Six Corners developer found guilty as part of Burke corruption trial
by BRIAN NADIG
A Six Corners developer has been found guilty of bribery and other federal charges as part of a political corruption trial that also resulted in former longtime alderman Ed Burke being convicted.
Lawyer and real estate developer Charles Cui was indicted in 2019, accused of wanting to bring his tax business to Burke’s law firm in an effort to get Burke’s help in obtaining a sign permit for one of Cui’s tenants, Binny’s Beverage Depot at 4901 W. Irving Park Road. The redevelopment project on Irving Park included offices for Cui’s Immigration Lawyers P.C. practice and a fitness club that he owned.
The freestanding sign reportedly was part of Cui’s lease agreement with Binny’s, and it called for a reduction in rent if the sign were not allowed.
The permit for the sign was never issued. A freestanding sign, with a pole and pedestal, had belonged to the former bank on the site, but reuse of the pole reportedly was not granted because it did not meet newer codes and its use was not grandfathered in because the pole had been considered abandoned for too long.
A permit was later issued for a sign that is attached to the building.
At the time of Cui’s indictment in 2019, then-alderman John Arena said that a pole sign is not allowed under the pedestrian-street zoning regulations for Six Corners.
“When Mr. Cui approached me about the rejected pole sign permit, I worked with him to find an alternative solution within what was allowed,” Arena said in a 2019 statement. Arena added that he never communicated about the sign with Burke.
Cui was convicted on five charges, including making a false statement to the FBI, and could face up to 30 years in prison, according to WTTW news.
According to the indictment, Cui sent an e-mail to an attorney who handled his property tax appeals for the building on Irving Park and told the attorney that he was going to temporarily use Burke’s firm to handle the appeal.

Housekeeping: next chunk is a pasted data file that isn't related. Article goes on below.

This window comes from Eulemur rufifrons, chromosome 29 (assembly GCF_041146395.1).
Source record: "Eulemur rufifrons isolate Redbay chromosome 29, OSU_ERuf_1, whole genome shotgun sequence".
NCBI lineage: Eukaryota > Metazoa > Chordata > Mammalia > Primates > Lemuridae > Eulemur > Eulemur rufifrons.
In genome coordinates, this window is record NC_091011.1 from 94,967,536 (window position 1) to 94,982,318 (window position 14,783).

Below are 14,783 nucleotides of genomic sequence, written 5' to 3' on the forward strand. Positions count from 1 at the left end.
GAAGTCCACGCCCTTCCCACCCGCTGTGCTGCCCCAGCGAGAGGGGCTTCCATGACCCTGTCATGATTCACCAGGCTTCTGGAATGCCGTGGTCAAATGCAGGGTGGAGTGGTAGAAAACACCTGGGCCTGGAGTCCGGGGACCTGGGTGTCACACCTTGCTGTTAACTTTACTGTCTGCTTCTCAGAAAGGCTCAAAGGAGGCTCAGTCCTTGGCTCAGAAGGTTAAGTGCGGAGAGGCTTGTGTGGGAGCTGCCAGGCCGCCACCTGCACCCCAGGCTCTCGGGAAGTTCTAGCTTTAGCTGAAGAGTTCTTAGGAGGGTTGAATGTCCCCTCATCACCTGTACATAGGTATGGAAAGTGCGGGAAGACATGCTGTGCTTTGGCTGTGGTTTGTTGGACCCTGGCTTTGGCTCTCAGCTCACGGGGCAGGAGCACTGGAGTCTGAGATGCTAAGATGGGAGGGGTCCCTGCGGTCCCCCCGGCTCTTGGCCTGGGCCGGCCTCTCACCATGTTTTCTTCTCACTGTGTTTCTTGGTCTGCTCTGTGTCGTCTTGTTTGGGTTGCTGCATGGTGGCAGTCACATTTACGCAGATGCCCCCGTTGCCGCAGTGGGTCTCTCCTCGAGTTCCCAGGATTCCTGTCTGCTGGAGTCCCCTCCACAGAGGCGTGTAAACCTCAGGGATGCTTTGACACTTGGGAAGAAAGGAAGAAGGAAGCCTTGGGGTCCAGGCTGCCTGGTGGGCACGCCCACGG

“I need his help for my zoning etc. for my project. He is a powerful broker in City Hall, and I need him now. I’ll transfer the case back to you after this year,” Cui wrote in an e-mail to his tax appeals attorney in August of 2017.
City Council members are allowed to own and operate businesses while they serve in the council, and they can accept campaign contributions, subject to certain limits, from those who have pending permit, license or zoning applications with the city. Immigration Lawyers donated to Burke’s campaign and several others, including former mayor Lori Lightfoot, former mayoral candidate Gery Chico, Arena and former alderman Danny Solis, whose secret recordings of Burke played a key role in his conviction.
Burke served as alderman of the 14th Ward from 1969 to 2023, and his wife Anne Burke was once the chief justice of the Illinois Supreme Court.
Burke was convicted of racketeering, bribery and attempted extortion. His former aide Peter Andrews was acquitted on the five counts he faced.
Burke said on a recording presented at the trial, “If we’re not signed up, we’re not going to do heavy lifting. … The cash register has not rung yet.”
Over the years some Chicago business owners have privately complained to Nadig Newspapers about elected officials who ask, “What’s in it for me?” or “What have you done for my campaign lately”when approached about a permit or other need.
Whether the Burke conviction will change any of that is to be determined.
Several dozen aldermen have pleaded guilty or been convicted of charges related to their aldermanic job since 1970.